Width of unicode musical symbols vis a vis fixed width font

In my experience, the musical Unicode symbols for flat (♭) and sharp (♯) are not exactly the same width as the fixed width font that I am using, consequently columnar character alignment becomes slightly crooked. I am using this to depict guitar chords, and the alignment is a real nuisance.

Is there some way that I can draw strings and frets (presently using ╫, ─, ╢) together with musical symbols (presently using ♭, ♯, etc.) and Arabic numerals (1, 3, 5, 6, 7, 9, 11, 13) and retain completely fixed width spacing, such that columns spanning multiple rows will align properly? (I am presently allocating three characters between each “fret” (╫) so that I can sharpen or flatten an eleventh or thirteenth; single digit numerals receive an extra string filler character, ─.)

Here’s a JSfiddle as a test case. The linked code results in this view:

enter image description here

Answer

Going with Cai’s idea of using a tabular structure to represent this, it occurred to me that the contents of the table could be vastly simplified by relegating the purely visual aspects (i.e., the graphical representation of the frets themselves) to table properties: borders, spacing, etc. (I think this is essentially what Chris’ comment to the question implied as well.)

That would mean you could keep the actual content (the notes you want to show) as the only real content of the table in the code, which makes the code vastly more readable and not riddled with distracting Unicode characters.

 

HTML: the table

The table itself is simple enough: just create (strings + 1) rows each with (frets + 1) cells. Put the individual notes in spans inside their respective table cell, and add a span in the last cell of each row with the letter for the corresponding string. Leave all cells in the last row empty.

This is how simple the table ends up being:

<table class="frets">
    <caption>Example: 7<sup>♯9</sup></caption>
    <tbody> 
        <tr>
          <td></td>
          <td></td>
          <td></td>
          <td><span>E</span></td>
        </tr>

        <tr>
          <td></td>
          <td><span>1</span></td>
          <td></td>
          <td><span>A</span></td>
        </tr>

        <tr>
          <td></td>
          <td></td>
          <td><span>3</span></td>
          <td><span>D</span></td>
        </tr>

        <tr>
          <td></td>
          <td><span>♭7</span></td>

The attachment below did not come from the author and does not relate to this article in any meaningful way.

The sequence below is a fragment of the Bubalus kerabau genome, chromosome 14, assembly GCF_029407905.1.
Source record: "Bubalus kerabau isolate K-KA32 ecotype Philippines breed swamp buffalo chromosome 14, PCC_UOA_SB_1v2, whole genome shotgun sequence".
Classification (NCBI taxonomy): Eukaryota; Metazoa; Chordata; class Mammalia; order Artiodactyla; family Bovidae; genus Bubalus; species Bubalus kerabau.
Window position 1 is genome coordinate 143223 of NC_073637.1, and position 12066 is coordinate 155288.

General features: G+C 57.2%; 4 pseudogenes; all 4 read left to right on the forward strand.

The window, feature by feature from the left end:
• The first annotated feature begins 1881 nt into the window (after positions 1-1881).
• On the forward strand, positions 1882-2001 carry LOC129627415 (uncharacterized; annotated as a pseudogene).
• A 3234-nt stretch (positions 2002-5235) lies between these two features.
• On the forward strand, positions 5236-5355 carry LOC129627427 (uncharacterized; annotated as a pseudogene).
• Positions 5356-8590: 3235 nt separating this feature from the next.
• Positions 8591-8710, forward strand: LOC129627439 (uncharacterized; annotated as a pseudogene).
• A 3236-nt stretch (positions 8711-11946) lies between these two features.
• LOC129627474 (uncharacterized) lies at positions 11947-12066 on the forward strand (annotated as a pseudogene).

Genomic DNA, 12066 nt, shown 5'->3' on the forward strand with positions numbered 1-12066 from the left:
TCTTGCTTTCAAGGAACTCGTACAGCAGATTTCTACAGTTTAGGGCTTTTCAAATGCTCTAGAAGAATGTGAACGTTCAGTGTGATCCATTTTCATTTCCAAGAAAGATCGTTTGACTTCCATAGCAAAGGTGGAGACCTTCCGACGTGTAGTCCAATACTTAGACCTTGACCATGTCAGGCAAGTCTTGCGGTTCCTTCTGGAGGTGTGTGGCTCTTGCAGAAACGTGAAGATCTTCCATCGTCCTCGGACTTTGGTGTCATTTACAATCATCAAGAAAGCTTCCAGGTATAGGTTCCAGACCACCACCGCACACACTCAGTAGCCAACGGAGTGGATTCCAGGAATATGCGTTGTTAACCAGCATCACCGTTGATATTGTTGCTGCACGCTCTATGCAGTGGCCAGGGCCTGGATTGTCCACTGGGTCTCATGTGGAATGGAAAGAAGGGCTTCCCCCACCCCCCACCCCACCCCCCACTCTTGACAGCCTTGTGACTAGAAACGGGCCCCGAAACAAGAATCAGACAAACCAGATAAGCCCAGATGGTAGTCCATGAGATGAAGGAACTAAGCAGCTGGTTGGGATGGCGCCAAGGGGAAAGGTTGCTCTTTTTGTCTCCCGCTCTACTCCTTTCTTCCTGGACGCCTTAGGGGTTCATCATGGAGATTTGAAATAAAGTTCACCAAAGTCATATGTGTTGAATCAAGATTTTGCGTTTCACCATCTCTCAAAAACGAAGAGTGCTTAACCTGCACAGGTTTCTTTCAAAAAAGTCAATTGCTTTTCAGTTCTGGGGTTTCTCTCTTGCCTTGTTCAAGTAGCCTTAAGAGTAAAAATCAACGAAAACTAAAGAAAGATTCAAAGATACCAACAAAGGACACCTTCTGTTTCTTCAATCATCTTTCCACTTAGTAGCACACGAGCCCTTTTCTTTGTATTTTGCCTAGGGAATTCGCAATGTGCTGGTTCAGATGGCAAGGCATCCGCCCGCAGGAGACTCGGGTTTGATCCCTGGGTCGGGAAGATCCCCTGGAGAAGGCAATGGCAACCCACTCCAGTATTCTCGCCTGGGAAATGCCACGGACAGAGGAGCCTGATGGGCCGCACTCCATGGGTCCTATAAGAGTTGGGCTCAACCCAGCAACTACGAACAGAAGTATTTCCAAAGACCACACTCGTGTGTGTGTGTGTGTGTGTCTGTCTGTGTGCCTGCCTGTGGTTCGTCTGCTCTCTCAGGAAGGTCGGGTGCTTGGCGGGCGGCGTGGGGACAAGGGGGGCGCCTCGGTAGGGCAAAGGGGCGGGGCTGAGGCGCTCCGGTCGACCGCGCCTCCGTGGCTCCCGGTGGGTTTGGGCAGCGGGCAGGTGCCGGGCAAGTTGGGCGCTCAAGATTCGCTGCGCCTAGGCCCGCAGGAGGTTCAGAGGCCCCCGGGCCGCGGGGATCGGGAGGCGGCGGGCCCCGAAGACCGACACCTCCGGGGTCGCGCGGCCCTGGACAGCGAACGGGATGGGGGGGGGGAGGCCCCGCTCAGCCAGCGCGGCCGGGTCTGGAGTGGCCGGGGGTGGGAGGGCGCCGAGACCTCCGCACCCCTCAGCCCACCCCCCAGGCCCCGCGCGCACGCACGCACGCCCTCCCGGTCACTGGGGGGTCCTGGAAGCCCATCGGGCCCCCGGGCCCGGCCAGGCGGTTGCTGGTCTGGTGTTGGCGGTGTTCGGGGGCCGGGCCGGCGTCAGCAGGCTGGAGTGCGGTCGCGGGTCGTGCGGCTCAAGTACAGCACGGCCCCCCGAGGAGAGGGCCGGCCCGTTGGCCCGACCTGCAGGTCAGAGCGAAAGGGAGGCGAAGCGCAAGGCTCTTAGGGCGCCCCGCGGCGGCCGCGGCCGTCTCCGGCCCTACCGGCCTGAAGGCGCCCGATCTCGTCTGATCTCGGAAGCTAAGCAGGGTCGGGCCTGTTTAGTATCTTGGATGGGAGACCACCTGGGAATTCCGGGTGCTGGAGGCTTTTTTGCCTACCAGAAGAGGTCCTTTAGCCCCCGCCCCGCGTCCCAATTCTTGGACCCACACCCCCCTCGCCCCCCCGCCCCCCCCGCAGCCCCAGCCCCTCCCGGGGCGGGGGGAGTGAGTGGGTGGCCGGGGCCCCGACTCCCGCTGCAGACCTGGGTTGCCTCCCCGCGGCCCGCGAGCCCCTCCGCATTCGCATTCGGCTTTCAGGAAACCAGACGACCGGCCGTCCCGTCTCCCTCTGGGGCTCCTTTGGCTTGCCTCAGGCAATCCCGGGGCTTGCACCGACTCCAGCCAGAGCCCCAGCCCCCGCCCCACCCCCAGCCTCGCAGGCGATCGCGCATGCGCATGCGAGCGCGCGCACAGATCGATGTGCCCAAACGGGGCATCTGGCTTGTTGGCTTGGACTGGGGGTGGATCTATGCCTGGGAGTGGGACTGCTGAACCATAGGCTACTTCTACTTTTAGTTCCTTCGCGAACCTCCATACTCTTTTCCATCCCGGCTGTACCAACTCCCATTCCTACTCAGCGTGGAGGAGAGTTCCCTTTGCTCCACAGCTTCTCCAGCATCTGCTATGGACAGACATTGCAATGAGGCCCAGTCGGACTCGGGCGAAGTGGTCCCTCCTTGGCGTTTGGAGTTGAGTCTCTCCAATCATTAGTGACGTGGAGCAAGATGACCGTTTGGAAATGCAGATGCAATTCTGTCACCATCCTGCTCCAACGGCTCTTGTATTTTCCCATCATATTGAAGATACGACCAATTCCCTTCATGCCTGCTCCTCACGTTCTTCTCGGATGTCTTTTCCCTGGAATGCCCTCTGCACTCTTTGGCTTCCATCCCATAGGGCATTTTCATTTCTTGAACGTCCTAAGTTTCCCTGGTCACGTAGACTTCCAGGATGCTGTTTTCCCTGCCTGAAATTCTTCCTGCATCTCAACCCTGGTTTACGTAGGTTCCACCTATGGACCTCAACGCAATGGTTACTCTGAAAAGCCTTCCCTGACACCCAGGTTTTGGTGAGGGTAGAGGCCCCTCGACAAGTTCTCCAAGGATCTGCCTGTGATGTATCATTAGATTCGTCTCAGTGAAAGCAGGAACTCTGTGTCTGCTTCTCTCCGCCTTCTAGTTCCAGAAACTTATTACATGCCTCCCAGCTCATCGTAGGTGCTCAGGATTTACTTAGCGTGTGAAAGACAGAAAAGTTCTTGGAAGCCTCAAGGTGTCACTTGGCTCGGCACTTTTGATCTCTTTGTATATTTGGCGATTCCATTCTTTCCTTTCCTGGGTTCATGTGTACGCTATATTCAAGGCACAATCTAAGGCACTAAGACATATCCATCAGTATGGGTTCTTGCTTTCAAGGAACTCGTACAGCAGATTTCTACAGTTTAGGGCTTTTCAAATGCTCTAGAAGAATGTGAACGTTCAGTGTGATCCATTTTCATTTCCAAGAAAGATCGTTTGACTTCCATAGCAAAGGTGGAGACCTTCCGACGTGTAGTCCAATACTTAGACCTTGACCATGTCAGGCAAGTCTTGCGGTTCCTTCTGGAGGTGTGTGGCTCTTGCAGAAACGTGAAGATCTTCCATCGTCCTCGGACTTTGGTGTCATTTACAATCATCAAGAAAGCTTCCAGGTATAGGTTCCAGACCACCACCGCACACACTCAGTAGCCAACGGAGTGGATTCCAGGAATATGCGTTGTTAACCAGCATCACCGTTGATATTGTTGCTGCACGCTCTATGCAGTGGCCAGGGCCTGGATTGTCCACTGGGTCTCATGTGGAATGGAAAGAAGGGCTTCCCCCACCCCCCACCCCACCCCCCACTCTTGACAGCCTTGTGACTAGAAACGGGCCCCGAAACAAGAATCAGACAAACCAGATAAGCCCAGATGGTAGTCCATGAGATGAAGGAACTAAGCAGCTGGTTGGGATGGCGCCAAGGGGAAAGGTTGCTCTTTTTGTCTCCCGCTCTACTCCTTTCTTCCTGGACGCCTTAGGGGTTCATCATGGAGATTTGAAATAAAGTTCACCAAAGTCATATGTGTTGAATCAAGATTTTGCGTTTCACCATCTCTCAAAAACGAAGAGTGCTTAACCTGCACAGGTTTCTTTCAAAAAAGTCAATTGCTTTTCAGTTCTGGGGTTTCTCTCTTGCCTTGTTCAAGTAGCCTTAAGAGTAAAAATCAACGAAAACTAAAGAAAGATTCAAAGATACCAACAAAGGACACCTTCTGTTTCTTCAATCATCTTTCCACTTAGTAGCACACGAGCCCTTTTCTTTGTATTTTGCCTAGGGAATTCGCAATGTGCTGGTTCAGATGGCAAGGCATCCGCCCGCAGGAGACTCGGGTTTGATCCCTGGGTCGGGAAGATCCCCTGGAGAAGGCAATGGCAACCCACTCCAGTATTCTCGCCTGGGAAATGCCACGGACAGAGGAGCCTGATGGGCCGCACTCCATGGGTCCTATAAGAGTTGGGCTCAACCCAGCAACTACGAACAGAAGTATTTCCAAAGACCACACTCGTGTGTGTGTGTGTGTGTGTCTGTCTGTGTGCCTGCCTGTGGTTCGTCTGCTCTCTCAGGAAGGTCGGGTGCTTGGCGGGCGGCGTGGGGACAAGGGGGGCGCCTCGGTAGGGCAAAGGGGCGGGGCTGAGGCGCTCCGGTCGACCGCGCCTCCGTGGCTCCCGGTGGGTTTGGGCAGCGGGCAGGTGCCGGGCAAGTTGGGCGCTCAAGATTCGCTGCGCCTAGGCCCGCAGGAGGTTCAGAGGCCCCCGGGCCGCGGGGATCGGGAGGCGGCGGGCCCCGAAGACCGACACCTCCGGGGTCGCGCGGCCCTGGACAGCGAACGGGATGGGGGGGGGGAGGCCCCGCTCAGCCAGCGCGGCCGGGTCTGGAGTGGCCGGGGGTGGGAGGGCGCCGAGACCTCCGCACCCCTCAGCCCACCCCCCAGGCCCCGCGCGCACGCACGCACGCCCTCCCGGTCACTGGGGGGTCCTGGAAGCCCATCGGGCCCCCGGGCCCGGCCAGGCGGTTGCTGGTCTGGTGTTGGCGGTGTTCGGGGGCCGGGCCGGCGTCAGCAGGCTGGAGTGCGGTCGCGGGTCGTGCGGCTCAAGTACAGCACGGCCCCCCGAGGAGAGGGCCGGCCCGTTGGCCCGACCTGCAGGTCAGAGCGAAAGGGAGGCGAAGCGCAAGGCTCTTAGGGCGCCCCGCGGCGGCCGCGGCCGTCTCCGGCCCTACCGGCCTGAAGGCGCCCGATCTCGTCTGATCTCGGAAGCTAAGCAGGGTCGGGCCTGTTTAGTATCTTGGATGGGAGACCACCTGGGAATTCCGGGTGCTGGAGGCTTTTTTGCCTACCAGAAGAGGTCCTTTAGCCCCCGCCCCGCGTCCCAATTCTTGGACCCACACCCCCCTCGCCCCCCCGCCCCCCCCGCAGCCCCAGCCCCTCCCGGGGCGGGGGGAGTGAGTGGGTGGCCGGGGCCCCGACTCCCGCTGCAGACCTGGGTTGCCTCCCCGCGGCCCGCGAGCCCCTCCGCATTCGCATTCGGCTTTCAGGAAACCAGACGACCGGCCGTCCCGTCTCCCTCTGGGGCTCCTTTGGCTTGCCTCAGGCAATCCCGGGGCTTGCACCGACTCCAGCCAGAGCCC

<td></td>
          <td><span>G</span></td>
        </tr>

        <tr>
          <td><span>♯9</span></td>
          <td></td>
          <td></td>
          <td><span>B</span></td>
        </tr>

        <tr>
          <td></td>
          <td></td>
          <td></td>
          <td><span>e</span></td>
        </tr>

        <tr>
          <td></td>
          <td></td>
          <td></td>
          <td></td>
        </tr>
    </tbody>
</table>

 

CSS: the styling

In your CSS, give the table a fixed layout so that cells are always the exact width you define, regardless of their content. Make horizontal borders single lines and vertical borders double lines. Remove the top, right, and bottom borders from the last cell in each row. Make the first and last rows something like one fifth the height of the other rows. And then absolutely position the spans to move them downwards enough that they overlap the bottom border of the cell, making it look like they’re actually on the line, rather than in the cell. Give the spans a solid background to knock out the border behind it.

All in all something like this:

body {
    font-size: 30px;
}

caption {
    font-weight: bold;
    font-style: italic;
    padding: 0.3em 0;
}

table {
    table-layout: fixed;
    border: none;
    border-collapse: collapse;
}

tr:first-of-type td {
    height: 0.1em;
    border-top: none;
}

tr:last-of-type td {
    height: 0.1em;
    border-bottom: none;
}

td {
    border-color: black;
    border-width: 1px 5px;
    border-style: solid double;
    width: 3em;
    height: 1em;
    padding: 4px;
    text-align: center;
    position: relative;
}

    td:last-of-type {
        border-color: transparent transparent transparent black;
        width: 2em;
    }

    td:last-of-type span {
        background: none;
    }

td span {
    display: block;
    position: absolute;
    left: 50%;
    bottom: calc(-0.5em - 4px);
    transform: translateX(-50%);
    padding: 0 0.3em;
    background: #f3f5f6;
}

 

The result

Here is a JSFiddle showing how that ends up looking (of course, you can fiddle around with the CSS in general to get it to look exactly how you want it; I know nothing about guitars, so I have no idea if my fret width-to-height ratios are completely out of whack here, etc.):

Final result

Attribution
Source : Link , Question Author : Kirk A , Answer Author : Janus Bahs Jacquet

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